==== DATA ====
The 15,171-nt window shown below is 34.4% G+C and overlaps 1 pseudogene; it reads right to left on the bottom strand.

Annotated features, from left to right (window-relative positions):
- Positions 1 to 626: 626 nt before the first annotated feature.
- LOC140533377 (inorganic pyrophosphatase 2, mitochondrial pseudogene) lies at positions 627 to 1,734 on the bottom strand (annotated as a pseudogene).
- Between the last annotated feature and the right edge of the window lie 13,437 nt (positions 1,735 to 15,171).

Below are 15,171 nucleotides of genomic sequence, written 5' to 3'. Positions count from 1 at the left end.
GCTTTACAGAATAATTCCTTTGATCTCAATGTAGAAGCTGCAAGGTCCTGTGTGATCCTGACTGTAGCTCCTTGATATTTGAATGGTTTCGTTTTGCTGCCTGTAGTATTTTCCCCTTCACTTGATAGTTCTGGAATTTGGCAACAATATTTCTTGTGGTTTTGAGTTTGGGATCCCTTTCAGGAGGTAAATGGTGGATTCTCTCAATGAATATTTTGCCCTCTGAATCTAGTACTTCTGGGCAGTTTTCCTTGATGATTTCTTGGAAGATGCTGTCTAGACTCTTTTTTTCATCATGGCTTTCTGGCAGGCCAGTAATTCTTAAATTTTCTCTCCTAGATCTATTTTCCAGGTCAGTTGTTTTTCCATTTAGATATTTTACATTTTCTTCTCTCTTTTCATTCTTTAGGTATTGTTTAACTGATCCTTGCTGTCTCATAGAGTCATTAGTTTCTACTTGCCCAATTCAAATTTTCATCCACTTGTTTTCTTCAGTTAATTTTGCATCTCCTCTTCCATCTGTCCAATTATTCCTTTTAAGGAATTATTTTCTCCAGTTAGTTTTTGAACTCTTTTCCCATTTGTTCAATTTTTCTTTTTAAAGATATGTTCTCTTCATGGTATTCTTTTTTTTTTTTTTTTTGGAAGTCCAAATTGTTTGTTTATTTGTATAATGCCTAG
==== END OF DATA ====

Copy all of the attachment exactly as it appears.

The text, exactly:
The 15,171-nt window shown below is 34.4% G+C and overlaps 1 pseudogene; it reads right to left on the bottom strand.

Annotated features, from left to right (window-relative positions):
- Positions 1 to 626: 626 nt before the first annotated feature.
- LOC140533377 (inorganic pyrophosphatase 2, mitochondrial pseudogene) lies at positions 627 to 1,734 on the bottom strand (annotated as a pseudogene).
- Between the last annotated feature and the right edge of the window lie 13,437 nt (positions 1,735 to 15,171).

Below are 15,171 nucleotides of genomic sequence, written 5' to 3'. Positions count from 1 at the left end.
GCTTTACAGAATAATTCCTTTGATCTCAATGTAGAAGCTGCAAGGTCCTGTGTGATCCTGACTGTAGCTCCTTGATATTTGAATGGTTTCGTTTTGCTGCCTGTAGTATTTTCCCCTTCACTTGATAGTTCTGGAATTTGGCAACAATATTTCTTGTGGTTTTGAGTTTGGGATCCCTTTCAGGAGGTAAATGGTGGATTCTCTCAATGAATATTTTGCCCTCTGAATCTAGTACTTCTGGGCAGTTTTCCTTGATGATTTCTTGGAAGATGCTGTCTAGACTCTTTTTTTCATCATGGCTTTCTGGCAGGCCAGTAATTCTTAAATTTTCTCTCCTAGATCTATTTTCCAGGTCAGTTGTTTTTCCATTTAGATATTTTACATTTTCTTCTCTCTTTTCATTCTTTAGGTATTGTTTAACTGATCCTTGCTGTCTCATAGAGTCATTAGTTTCTACTTGCCCAATTCAAATTTTCATCCACTTGTTTTCTTCAGTTAATTTTGCATCTCCTCTTCCATCTGTCCAATTATTCCTTTTAAGGAATTATTTTCTCCAGTTAGTTTTTGAACTCTTTTCCCATTTGTTCAATTTTTCTTTTTAAAGATATGTTCTCTTCATGGTATTCTTTTTTTTTTTTTTTTTGGAAGTCCAAATTGTTTGTTTATTTGTATAATGCCTAG